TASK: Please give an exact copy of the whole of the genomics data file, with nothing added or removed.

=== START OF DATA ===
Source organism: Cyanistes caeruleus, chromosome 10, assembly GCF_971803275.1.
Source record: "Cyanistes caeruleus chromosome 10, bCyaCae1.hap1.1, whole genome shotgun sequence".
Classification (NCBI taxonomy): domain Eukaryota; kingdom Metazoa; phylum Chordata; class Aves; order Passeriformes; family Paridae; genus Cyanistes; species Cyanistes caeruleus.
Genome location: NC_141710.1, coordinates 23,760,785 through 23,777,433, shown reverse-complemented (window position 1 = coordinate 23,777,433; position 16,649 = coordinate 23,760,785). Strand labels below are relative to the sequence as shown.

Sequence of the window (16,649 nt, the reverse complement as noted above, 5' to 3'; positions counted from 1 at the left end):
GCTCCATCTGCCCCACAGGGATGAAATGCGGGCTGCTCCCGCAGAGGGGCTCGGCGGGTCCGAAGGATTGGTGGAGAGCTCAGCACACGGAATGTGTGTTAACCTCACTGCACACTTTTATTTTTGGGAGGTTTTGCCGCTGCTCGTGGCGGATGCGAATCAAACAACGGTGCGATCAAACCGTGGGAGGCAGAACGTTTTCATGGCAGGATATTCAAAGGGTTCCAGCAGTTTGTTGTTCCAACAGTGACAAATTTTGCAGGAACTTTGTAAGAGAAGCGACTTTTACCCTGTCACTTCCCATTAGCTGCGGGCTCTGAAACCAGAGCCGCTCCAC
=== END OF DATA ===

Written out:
Source organism: Cyanistes caeruleus, chromosome 10, assembly GCF_971803275.1.
Source record: "Cyanistes caeruleus chromosome 10, bCyaCae1.hap1.1, whole genome shotgun sequence".
Classification (NCBI taxonomy): domain Eukaryota; kingdom Metazoa; phylum Chordata; class Aves; order Passeriformes; family Paridae; genus Cyanistes; species Cyanistes caeruleus.
Genome location: NC_141710.1, coordinates 23,760,785 through 23,777,433, shown reverse-complemented (window position 1 = coordinate 23,777,433; position 16,649 = coordinate 23,760,785). Strand labels below are relative to the sequence as shown.

Sequence of the window (16,649 nt, the reverse complement as noted above, 5' to 3'; positions counted from 1 at the left end):
GCTCCATCTGCCCCACAGGGATGAAATGCGGGCTGCTCCCGCAGAGGGGCTCGGCGGGTCCGAAGGATTGGTGGAGAGCTCAGCACACGGAATGTGTGTTAACCTCACTGCACACTTTTATTTTTGGGAGGTTTTGCCGCTGCTCGTGGCGGATGCGAATCAAACAACGGTGCGATCAAACCGTGGGAGGCAGAACGTTTTCATGGCAGGATATTCAAAGGGTTCCAGCAGTTTGTTGTTCCAACAGTGACAAATTTTGCAGGAACTTTGTAAGAGAAGCGACTTTTACCCTGTCACTTCCCATTAGCTGCGGGCTCTGAAACCAGAGCCGCTCCAC